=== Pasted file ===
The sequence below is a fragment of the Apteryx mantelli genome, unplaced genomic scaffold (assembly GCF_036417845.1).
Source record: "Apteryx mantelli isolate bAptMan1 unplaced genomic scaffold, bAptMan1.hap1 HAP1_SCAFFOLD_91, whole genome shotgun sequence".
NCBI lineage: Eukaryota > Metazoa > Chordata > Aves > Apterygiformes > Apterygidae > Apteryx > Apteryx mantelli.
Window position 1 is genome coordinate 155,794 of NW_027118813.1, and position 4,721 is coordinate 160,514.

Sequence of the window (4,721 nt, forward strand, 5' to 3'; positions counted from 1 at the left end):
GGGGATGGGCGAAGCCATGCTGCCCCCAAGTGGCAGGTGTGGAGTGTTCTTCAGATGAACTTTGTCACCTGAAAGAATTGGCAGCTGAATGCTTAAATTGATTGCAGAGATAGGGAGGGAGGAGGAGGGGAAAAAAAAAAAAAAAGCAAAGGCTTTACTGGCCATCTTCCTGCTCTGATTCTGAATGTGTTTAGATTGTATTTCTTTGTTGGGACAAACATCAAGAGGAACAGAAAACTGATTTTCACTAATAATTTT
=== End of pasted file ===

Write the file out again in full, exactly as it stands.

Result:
The sequence below is a fragment of the Apteryx mantelli genome, unplaced genomic scaffold (assembly GCF_036417845.1).
Source record: "Apteryx mantelli isolate bAptMan1 unplaced genomic scaffold, bAptMan1.hap1 HAP1_SCAFFOLD_91, whole genome shotgun sequence".
NCBI lineage: Eukaryota > Metazoa > Chordata > Aves > Apterygiformes > Apterygidae > Apteryx > Apteryx mantelli.
Window position 1 is genome coordinate 155,794 of NW_027118813.1, and position 4,721 is coordinate 160,514.

Sequence of the window (4,721 nt, forward strand, 5' to 3'; positions counted from 1 at the left end):
GGGGATGGGCGAAGCCATGCTGCCCCCAAGTGGCAGGTGTGGAGTGTTCTTCAGATGAACTTTGTCACCTGAAAGAATTGGCAGCTGAATGCTTAAATTGATTGCAGAGATAGGGAGGGAGGAGGAGGGGAAAAAAAAAAAAAAAGCAAAGGCTTTACTGGCCATCTTCCTGCTCTGATTCTGAATGTGTTTAGATTGTATTTCTTTGTTGGGACAAACATCAAGAGGAACAGAAAACTGATTTTCACTAATAATTTT